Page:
We Cannot Forget the Ugly Truths About Tanning

We’re at that time of year when folks generally like to get out and play in the sunshine. This year, that may be more pronounced than ever with the closing and reopening that have occurred in recent months. As we venture into the outdoors, we must remember not to fall for ideas about tanning that can get us into trouble. Here, we outline the common myths that still exist about tanning and the ugly truths that live beneath them.

Myth: “I look better with tanned skin.”

Ugly Truth: We understand that this kind of statement is subjective, so we cannot call it a myth so much as a misguided belief. The idea that tanning is a necessity is where people go wrong. Tanning increases the risk of skin cancer by 55%, according to studies. Exposure to UV rays also causes cosmetic concerns that won’t appear for years. So, while tanned skin may look and feel good in the moment, think of the skin’s appearance after UV light has caused collagen breakdown, sunspots, and a dry, leathery appearance that cannot be corrected.

Myth: I am too young to get skin cancer regardless of my habits.

Ugly Truth: The American Cancer Society (ACS) has named melanoma the leading cause of cancer deaths in women aged 25 to 30. Skin cancer has also been named the third most common form of cancer in young people aged 15 to 39. These are significant statistics that all youth and young adults need to know.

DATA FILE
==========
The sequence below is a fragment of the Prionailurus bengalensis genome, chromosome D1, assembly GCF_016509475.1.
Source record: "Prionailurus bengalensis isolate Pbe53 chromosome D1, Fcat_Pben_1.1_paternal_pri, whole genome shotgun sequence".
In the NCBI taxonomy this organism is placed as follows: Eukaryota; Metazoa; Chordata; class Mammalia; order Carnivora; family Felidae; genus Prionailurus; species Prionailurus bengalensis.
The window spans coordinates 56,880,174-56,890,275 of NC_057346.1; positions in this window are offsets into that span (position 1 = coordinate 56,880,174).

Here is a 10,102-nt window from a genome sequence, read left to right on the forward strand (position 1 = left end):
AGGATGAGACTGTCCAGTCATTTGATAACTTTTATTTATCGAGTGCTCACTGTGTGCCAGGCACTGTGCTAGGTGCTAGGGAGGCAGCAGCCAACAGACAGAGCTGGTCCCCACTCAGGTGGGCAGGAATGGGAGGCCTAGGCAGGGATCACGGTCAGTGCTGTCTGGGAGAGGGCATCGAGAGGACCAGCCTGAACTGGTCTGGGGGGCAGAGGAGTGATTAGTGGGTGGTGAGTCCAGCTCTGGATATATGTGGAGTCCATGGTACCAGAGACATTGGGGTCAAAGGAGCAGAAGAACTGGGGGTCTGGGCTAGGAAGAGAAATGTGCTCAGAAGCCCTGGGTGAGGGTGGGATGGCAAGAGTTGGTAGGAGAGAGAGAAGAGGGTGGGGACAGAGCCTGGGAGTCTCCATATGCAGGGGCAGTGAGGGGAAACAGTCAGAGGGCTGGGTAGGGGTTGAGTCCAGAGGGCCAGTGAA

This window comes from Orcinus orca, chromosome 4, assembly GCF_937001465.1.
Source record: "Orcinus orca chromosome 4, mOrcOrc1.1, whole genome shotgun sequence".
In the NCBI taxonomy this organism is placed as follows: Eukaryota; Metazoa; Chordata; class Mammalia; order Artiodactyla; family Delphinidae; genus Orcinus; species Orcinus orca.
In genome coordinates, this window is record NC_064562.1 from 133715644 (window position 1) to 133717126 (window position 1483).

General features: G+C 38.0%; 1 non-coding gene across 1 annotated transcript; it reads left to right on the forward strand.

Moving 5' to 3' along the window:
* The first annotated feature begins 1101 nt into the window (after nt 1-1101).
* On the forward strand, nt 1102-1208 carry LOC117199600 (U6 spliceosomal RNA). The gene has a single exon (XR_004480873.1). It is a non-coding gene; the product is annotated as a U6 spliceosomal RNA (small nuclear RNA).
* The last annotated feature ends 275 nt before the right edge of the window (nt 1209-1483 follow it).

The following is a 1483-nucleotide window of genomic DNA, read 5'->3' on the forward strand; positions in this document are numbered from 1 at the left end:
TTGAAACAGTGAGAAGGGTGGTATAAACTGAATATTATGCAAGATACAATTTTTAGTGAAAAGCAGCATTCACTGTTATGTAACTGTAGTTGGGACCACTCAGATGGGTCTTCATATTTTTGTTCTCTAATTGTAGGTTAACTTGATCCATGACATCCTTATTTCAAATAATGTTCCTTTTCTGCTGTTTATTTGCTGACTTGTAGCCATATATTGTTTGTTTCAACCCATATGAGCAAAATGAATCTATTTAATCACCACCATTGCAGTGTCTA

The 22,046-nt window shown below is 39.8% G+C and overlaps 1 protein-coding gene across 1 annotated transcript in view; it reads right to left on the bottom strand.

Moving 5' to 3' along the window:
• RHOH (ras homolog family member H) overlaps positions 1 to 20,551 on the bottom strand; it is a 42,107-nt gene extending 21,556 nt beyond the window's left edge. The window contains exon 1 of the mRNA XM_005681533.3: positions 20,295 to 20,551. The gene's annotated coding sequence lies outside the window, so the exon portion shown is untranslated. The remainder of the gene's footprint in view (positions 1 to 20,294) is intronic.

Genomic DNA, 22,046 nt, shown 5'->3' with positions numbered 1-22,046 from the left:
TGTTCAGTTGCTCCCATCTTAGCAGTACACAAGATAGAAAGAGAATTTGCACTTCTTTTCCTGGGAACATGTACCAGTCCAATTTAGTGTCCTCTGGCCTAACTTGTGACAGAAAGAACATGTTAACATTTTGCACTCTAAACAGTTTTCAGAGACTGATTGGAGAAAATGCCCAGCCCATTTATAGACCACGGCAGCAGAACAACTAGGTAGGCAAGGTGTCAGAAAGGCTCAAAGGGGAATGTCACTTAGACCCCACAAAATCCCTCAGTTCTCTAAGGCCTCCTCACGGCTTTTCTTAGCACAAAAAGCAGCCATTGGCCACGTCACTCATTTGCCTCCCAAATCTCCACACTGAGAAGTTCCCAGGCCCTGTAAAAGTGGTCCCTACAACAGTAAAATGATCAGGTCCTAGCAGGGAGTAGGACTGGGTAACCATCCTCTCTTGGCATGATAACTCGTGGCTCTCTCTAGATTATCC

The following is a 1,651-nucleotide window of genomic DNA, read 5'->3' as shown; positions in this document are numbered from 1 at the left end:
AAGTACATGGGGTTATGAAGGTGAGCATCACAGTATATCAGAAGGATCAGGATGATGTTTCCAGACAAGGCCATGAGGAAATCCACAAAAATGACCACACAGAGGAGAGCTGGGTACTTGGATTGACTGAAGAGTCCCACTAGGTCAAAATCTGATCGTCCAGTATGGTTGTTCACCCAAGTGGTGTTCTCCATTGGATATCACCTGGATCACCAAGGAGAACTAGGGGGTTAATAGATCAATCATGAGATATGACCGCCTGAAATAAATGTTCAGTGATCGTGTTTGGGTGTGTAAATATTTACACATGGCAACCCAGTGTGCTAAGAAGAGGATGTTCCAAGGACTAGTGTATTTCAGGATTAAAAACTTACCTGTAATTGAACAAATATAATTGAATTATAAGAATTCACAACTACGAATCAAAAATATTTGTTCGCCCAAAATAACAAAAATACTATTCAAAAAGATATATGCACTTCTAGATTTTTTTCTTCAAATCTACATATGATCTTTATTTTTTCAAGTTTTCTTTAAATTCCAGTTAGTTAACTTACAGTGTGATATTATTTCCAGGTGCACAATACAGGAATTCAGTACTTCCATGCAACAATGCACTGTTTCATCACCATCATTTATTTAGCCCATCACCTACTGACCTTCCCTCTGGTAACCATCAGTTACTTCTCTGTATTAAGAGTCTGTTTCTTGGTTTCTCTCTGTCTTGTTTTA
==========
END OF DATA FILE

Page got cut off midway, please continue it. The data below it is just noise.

Myth: My base tan will protect me.

Ugly Truth: A base tan is a tan. Therefore, it is an indication of sun damage. The body produces increased amounts of melanin when cells in the dermis are damaged by UV light. This does not decrease after melanin has darkened the skin. The risk of skin cancer and premature aging still exist and may increase based on the cumulative effects of UV exposure after that base tan is achieved.

Myth: A tanning bed is a safer alternative to sun exposure.

Ugly Truth: Tanning lamps also use UV light to achieve a golden tan, so there is no protection. In fact, scientists estimate the risks to be even higher for tanning bed users. The risk of developing melanoma increases by 20% after one tanning session. The risk of developing squamous cell carcinoma increases by 67% after just one session. There is no safe tanning with UV light.

The American Society for Mohs Surgery is committed to the professional development of board-certified dermatologists and the care of those who have been diagnosed with skin cancer. If you would like to find a Mohs surgeon in your area, check our directory here.

Posted in: Skin Cancer, Skin Care

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American Society for Mohs Surgery
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